Indigenous Peoples Around the World
Indigenous peoples represent remarkable diversity – more than 5,000 distinct groups in some 90 countries. They make up more than 5 per cent of the world’s population, some 370 million people. Yet, they are among the most disadvantaged and vulnerable. Today, many indigenous peoples struggle to remain on their lands and retain the right to their natural resources. Other indigenous peoples have long since been removed from their lands, denied their languages and traditional ways, and have consequently been left impoverished.
Engagement with the United Nations
Indigenous peoples are effective advocates for their rights and they have engaged the United Nations since its establishment. Indeed, they also brought their concerns to the League of Nations earlier in the 1920s. However, little progress was made until the 1980s, when the Working Group on Indigenous Populations was established in Geneva and the ILO adopted Convention No. 169 on Indigenous and Tribal Peoples. The First International Decade of the World’s Indigenous Peoples was launched in 1994 followed by a Second Decade, which will end in December 2014.
During these two decades, the United Nations and indigenous peoples have made significant progress in their collaboration, with the establishment of the Special Rapporteur on the Rights of Indigenous Peoples, the Expert Mechanism on the Rights of Indigenous Peoples and the Permanent Forum on Indigenous Issues. In 2007 the General Assembly adopted the United Nations Declaration on the Rights of Indigenous Peoples. The Declaration sets out minimum standards for the survival, dignity and well-being of the indigenous peoples of the world.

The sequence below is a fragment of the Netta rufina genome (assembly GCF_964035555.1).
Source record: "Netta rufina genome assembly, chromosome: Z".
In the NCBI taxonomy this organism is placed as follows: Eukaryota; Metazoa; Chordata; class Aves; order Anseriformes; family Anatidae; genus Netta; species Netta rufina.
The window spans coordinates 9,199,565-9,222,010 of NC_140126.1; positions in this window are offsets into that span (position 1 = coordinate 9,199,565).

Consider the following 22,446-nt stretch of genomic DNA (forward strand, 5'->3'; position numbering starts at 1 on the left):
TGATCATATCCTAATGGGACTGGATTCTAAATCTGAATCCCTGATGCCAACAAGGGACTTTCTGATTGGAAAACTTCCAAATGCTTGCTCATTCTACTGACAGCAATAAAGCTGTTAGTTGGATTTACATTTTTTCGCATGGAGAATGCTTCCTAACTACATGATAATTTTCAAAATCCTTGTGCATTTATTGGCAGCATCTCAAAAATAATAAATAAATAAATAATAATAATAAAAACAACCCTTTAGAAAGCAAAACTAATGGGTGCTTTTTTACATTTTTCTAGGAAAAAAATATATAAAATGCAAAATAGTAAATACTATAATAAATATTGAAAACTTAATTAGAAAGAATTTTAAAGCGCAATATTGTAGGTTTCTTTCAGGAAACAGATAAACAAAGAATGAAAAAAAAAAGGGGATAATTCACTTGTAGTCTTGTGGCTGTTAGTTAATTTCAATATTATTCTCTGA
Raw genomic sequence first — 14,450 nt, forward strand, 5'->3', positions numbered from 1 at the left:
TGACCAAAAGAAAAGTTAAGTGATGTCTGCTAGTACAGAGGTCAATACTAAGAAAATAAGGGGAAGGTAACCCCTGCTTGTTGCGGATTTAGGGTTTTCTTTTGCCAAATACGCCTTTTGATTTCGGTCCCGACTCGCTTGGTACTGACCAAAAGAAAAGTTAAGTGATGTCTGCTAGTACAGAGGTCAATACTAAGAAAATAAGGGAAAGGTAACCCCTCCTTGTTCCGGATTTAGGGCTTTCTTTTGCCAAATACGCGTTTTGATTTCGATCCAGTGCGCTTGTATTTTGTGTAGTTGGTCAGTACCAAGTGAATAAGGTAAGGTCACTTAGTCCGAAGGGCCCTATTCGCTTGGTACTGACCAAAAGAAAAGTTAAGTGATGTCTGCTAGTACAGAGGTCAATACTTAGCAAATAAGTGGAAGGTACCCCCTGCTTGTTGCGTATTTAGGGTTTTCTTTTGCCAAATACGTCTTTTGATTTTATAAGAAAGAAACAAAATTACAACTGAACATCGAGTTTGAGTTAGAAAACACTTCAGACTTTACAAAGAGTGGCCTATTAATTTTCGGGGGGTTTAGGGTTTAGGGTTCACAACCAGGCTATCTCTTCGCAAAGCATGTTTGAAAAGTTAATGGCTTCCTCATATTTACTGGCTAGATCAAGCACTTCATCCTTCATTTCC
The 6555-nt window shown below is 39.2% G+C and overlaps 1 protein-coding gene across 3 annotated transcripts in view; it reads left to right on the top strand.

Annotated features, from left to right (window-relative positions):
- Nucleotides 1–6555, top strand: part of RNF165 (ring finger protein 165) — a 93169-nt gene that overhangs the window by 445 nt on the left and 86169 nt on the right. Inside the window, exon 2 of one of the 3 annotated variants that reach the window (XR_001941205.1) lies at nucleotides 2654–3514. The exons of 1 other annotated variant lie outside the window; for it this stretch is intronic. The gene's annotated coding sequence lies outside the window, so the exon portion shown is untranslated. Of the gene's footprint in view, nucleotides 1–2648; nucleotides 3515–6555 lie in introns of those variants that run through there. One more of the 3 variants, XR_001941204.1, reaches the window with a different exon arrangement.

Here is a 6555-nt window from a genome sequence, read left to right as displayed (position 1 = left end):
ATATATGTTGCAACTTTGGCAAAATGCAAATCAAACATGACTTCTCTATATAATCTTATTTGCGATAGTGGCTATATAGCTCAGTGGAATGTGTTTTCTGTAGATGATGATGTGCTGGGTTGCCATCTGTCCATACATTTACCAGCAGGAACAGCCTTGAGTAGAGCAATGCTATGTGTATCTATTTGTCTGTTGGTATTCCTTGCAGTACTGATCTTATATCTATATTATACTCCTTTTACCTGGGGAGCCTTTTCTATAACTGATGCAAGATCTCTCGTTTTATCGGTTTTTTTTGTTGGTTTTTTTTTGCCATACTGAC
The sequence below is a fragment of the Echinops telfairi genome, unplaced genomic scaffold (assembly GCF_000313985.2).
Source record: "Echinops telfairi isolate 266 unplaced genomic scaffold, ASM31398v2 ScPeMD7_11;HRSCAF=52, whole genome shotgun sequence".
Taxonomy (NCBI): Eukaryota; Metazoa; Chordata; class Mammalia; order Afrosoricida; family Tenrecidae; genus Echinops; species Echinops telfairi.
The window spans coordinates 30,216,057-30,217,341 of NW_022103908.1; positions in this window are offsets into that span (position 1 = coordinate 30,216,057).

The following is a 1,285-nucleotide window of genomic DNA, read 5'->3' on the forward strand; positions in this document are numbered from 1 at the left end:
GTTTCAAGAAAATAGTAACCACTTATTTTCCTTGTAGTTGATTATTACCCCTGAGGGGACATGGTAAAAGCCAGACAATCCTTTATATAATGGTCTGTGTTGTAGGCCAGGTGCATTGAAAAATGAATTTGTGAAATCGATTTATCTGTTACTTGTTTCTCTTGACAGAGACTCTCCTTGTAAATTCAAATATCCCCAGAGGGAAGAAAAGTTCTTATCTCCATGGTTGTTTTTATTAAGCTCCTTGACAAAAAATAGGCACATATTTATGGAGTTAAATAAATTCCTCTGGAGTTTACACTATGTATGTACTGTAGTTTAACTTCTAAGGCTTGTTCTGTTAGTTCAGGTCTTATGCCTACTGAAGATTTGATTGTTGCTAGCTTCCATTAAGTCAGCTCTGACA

The World Conference on Indigenous Peoples
The General Assembly, in its resolution 65/198 of 21 December 2010, decided to organize a high-level plenary meeting of the General Assembly, to be known as the World Conference on Indigenous Peoples, in order to share perspectives and best practices on the realization of the rights of indigenous peoples, including pursuing the objectives of the United Nations Declaration on the Rights of Indigenous Peoples.
In its resolution 66/296, the General Assembly further decided that the World Conference on Indigenous Peoples would be held on 22 September 2014 and in the afternoon of 23 September 2014 in New York.
The World Conference was composed of two plenary meetings in the form of an opening and a closing session, three interactive round-table discussions and one interactive panel discussion, with the opening meeting beginning at 9 a.m. on 22 September 2014, followed, in the afternoon, by two round-table discussions taking place simultaneously.
To provide valuable input into the preparatory process for the World Conference, the President of the General Assembly organized on 17 and 18 June 2014 an informal interactive hearing with representatives of indigenous peoples and representatives of entities of the United Nations system, academic institutions, national human rights institutions, parliamentarians, civil society and non-governmental organizations, in accordance with the relevant provisions of the present resolution.
The World Conference resulted in a concise, action-oriented outcome document prepared on the basis of inclusive and open informal consultations with Member States and indigenous peoples.